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(Credit: Polydor)

Watch the earliest known footage of the Velvet Underground performing live


We’re dipping back into the Far Out Magazine archives to bring you a moment of history with The Velvet Underground’s first public appearance. It’s a moment in musical history that is quite possibly one of the largest flaps of a butterfly’s sonic wing.

Filmed on a Super 8 camera, the performance took place at a psychiatrist’s convention which was being held at the Delmonico Hotel in New York on January 14, 1966, after Andy Warhol was invited to speak at the annual banquet of the New York Society for Clinical Psychiatry. It was the first step in an influential career and cultural movement that would launch thousands of bands.

Typically, Warhol brought along a few of his friends which resulted in the Velvets and other factory regulars. The footage, which shows Lou Reed with the likes of Eddie Sedgwick, Gerard Malanga, Nico, John Cale and Andy Warhol himself.

After the dinner at the Delmonico Hotel, the clip also shows a dance party at the apartment of Stephen Shore, an American photographer who regularly attended Warhol’s factory studio where he honed his craft before going on to exhibit his work at New York’s iconic Museum of Modern Art.

Interestingly, The Velvet Underground’s performance, which is thought to mark the first time Nico performed publicly with the band, was filmed by Jonas Mekas and Barbara Rubin who regularly documented the exploding underground counter-culture of the time.

“That was in 1966,” Lou Reed once said of the show. “It was a psychiatric convention or something. For some reason, they’d asked Warhol to be there and Andy took us. So yeah, this all took place. It was hilarious.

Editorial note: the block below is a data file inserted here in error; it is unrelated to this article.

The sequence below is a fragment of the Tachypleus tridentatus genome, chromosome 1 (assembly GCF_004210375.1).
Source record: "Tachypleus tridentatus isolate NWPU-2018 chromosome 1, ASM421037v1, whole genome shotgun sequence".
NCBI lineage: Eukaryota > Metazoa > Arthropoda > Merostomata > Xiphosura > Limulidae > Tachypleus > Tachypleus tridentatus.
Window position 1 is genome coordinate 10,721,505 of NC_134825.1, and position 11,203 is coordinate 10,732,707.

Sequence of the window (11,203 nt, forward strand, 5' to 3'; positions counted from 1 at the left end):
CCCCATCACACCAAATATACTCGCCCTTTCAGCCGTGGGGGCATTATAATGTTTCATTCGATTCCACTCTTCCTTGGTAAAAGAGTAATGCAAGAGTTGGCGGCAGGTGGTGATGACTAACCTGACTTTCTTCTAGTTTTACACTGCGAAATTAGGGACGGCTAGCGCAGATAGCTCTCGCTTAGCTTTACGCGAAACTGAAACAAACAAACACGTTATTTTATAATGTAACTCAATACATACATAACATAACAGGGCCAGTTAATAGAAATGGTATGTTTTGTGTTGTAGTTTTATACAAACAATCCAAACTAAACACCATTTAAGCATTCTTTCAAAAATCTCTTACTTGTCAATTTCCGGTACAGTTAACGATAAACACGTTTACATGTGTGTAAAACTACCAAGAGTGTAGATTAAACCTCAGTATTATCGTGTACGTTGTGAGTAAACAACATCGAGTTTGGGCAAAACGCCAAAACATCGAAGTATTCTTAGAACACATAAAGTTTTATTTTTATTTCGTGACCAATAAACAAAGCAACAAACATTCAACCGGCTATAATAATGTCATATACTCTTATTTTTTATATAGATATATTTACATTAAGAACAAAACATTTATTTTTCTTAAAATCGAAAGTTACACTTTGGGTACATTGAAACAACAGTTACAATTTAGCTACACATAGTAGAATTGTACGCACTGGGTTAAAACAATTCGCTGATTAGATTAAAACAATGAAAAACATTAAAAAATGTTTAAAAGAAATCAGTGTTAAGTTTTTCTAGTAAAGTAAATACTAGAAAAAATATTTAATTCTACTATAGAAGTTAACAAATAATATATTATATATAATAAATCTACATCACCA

“They had a sense of humour too, up to a point. But we were all interviewing them and asking them psychiatric questions. It was just a big joke.”

In Pat Hackett’s book Popism: The Warhol Sixties, he details the somewhat surreal order of proceedings: “The second the main course was served, the Velvets started to blast and Nico started to wail. Gerard and Edie jumped up on the stage and started dancing, and the doors flew open and Jonas Mekas and Barbara Rubin with her crew of people with camera and bright lights came storming into the room and rushing over to all the psychiatrists asking them things like:

What does her vagina feel like?
Is his penis big enough? Do you eat her out?
Why are you getting embarrassed? You’re a psychiatrist; you’re not supposed to get embarrassed…

“While the crews filmed and Nico sang her Dylan song, Gerard noticed … that Edie was trying to sing, too, but … it was obvious she didn’t have a voice. [Gerard] always looked back on that night as the last time she ever went out with us in public, except for a party here and there. He thought that she’d felt upstaged that night, that she’d realized Nico was the new girl in town.”

See the footage and a newspaper report from the event, below.